Saturday, January 21, 2012

#7 - Record Breaker, Nolan Ryan


What a card: This card recognizes Nolan Ryan finishing the 1984 season with the most career strikeouts. Of course, Ryan holds the all-time strikeout lead by 800-plus Ks now, but at the time he was in a back-and-forth race with Steve Carlton for two seasons.

My observation on the front: In the mid-1980s, the Astros were moving away from the rainbow look of their late '70s/early '80s uniforms to a more sedate appearance, including this softball uniform thing. I'd rather have the rainbows.

More opinion from me: We're really taking a tour through MLB heavyweights with these record-breaker cards. Cliff Johnson is a little out-of-place so far.

Something you might know: Ryan took the career strikeout lead for good in September of 1984 and finished the year with 3,874 for his career. He was the first to break Walter Johnson's mark of 3,508, followed soon after by Carlton and Gaylord Perry. Roger Clemens, Randy Johnson, Tom Seaver, Bert Blyleven and Don Sutton have all passed The Big Train, too.

Something you might not know: Ryan finished the '84 season just two career strikeouts ahead of Carlton. It could very well have been Carlton on this record-breaker card.


My observation on the back: Someone asked earlier if they were the only one who was bothered by Topps' arbitrary capitalization of words. They're not the only one. I mentioned it many times on my '75 Topps blog, and "Whiffs" really stands out here.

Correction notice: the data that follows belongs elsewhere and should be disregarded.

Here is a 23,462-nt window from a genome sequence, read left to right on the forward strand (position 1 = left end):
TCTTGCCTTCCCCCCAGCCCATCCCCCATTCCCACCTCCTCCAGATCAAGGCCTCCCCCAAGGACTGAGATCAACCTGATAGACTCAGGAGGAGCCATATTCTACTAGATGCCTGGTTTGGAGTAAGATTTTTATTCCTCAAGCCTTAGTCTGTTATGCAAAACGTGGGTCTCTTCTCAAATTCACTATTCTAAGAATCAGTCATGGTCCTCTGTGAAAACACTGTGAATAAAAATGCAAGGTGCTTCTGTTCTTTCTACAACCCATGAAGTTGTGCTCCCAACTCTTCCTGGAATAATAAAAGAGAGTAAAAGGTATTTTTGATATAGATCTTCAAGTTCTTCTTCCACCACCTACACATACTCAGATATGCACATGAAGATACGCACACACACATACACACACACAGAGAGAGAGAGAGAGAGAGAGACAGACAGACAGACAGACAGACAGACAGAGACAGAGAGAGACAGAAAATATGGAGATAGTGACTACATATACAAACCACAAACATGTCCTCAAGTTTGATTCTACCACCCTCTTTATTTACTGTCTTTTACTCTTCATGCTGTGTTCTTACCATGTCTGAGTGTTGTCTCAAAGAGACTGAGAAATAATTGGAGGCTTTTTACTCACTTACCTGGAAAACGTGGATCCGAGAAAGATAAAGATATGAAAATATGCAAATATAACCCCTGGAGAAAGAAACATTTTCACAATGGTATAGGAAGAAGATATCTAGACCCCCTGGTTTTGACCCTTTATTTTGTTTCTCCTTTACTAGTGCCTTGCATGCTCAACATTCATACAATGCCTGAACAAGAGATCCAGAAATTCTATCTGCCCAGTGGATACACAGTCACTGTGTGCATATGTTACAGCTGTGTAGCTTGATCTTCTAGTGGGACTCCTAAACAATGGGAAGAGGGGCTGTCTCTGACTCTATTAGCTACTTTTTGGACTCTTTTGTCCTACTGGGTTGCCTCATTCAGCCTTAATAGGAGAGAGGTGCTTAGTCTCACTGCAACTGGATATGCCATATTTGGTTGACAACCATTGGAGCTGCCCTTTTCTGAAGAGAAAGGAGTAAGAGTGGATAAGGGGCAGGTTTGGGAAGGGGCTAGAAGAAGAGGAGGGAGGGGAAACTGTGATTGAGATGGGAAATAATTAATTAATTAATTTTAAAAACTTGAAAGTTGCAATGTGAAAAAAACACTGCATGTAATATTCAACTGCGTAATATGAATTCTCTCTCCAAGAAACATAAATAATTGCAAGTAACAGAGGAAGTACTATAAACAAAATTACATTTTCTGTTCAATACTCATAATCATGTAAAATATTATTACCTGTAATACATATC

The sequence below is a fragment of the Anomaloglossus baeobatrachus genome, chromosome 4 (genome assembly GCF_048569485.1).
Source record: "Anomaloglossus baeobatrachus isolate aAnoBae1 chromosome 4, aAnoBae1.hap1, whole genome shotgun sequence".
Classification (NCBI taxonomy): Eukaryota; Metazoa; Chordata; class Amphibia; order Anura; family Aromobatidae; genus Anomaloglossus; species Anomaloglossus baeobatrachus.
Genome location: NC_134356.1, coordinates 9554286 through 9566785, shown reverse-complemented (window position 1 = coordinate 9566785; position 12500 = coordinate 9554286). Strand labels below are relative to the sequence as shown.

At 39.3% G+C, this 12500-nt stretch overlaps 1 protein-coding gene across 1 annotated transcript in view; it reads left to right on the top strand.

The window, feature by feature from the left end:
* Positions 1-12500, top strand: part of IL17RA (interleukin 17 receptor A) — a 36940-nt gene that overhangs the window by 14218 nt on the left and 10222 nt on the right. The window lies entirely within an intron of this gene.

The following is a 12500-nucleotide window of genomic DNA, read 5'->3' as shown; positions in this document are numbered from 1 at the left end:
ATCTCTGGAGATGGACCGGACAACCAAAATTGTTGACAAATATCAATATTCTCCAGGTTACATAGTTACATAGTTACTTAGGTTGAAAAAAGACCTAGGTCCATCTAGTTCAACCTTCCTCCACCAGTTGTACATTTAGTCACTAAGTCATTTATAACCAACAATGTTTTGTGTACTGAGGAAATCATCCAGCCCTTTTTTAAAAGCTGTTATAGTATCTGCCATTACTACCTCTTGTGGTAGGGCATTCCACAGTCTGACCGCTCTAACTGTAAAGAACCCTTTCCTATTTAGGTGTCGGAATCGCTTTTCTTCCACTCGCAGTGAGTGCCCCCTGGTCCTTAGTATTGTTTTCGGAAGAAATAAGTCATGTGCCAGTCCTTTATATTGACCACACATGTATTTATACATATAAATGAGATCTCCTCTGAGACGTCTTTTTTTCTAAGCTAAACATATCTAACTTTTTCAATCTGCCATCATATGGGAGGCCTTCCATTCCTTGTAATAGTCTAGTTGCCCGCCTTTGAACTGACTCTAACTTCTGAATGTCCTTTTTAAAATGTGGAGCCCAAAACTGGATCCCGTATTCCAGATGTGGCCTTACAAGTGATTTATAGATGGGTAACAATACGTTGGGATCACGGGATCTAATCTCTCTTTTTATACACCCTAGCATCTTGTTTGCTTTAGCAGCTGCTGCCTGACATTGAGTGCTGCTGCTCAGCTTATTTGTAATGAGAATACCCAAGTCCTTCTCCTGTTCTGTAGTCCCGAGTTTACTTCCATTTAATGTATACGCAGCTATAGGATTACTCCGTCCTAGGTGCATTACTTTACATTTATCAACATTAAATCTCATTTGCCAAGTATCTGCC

The blog wants to speak now: I've updated the music, movie and news tabs. After a recent illness, I hope to get back in the swing of updating those.

4 comments:

FreeTheBirds said...

I used to love OJs cereal, I'm also the only person I know that eats Hostess Orange Cupcakes.

Mariner1 said...

If you want to see some older Nolan, I have one coming up soon. There will be one later on too. My new 1979 Topps blog is up and running if you want to stop by.

Matthew R said...

I miss the rainbow uniforms.

Play at the Plate said...

The Ryan/Carlton strikeout race is one of the things I remember most about that time in baseball.